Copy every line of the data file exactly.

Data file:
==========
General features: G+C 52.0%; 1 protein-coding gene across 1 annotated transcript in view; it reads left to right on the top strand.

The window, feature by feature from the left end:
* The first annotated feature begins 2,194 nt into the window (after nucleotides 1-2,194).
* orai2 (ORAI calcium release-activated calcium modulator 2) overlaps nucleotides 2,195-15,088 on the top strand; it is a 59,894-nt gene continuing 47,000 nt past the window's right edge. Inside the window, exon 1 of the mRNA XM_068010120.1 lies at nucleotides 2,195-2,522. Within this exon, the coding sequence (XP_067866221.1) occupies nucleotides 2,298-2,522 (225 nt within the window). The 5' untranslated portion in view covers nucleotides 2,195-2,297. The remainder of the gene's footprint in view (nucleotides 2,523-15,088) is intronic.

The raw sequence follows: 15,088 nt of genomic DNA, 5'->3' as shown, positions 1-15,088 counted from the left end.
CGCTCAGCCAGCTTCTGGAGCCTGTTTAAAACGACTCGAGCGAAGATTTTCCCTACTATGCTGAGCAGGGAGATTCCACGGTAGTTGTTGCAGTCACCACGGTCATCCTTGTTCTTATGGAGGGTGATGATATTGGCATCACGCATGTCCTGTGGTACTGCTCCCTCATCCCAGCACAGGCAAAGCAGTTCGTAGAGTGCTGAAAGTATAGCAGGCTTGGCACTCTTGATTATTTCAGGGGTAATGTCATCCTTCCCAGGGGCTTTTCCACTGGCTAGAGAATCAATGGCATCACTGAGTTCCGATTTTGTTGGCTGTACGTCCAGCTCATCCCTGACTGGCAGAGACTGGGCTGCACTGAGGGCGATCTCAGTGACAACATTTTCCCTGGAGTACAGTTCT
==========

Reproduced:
General features: G+C 52.0%; 1 protein-coding gene across 1 annotated transcript in view; it reads left to right on the top strand.

The window, feature by feature from the left end:
* The first annotated feature begins 2,194 nt into the window (after nucleotides 1-2,194).
* orai2 (ORAI calcium release-activated calcium modulator 2) overlaps nucleotides 2,195-15,088 on the top strand; it is a 59,894-nt gene continuing 47,000 nt past the window's right edge. Inside the window, exon 1 of the mRNA XM_068010120.1 lies at nucleotides 2,195-2,522. Within this exon, the coding sequence (XP_067866221.1) occupies nucleotides 2,298-2,522 (225 nt within the window). The 5' untranslated portion in view covers nucleotides 2,195-2,297. The remainder of the gene's footprint in view (nucleotides 2,523-15,088) is intronic.

The raw sequence follows: 15,088 nt of genomic DNA, 5'->3' as shown, positions 1-15,088 counted from the left end.
CGCTCAGCCAGCTTCTGGAGCCTGTTTAAAACGACTCGAGCGAAGATTTTCCCTACTATGCTGAGCAGGGAGATTCCACGGTAGTTGTTGCAGTCACCACGGTCATCCTTGTTCTTATGGAGGGTGATGATATTGGCATCACGCATGTCCTGTGGTACTGCTCCCTCATCCCAGCACAGGCAAAGCAGTTCGTAGAGTGCTGAAAGTATAGCAGGCTTGGCACTCTTGATTATTTCAGGGGTAATGTCATCCTTCCCAGGGGCTTTTCCACTGGCTAGAGAATCAATGGCATCACTGAGTTCCGATTTTGTTGGCTGTACGTCCAGCTCATCCCTGACTGGCAGAGACTGGGCTGCACTGAGGGCGATCTCAGTGACAACATTTTCCCTGGAGTACAGTTCT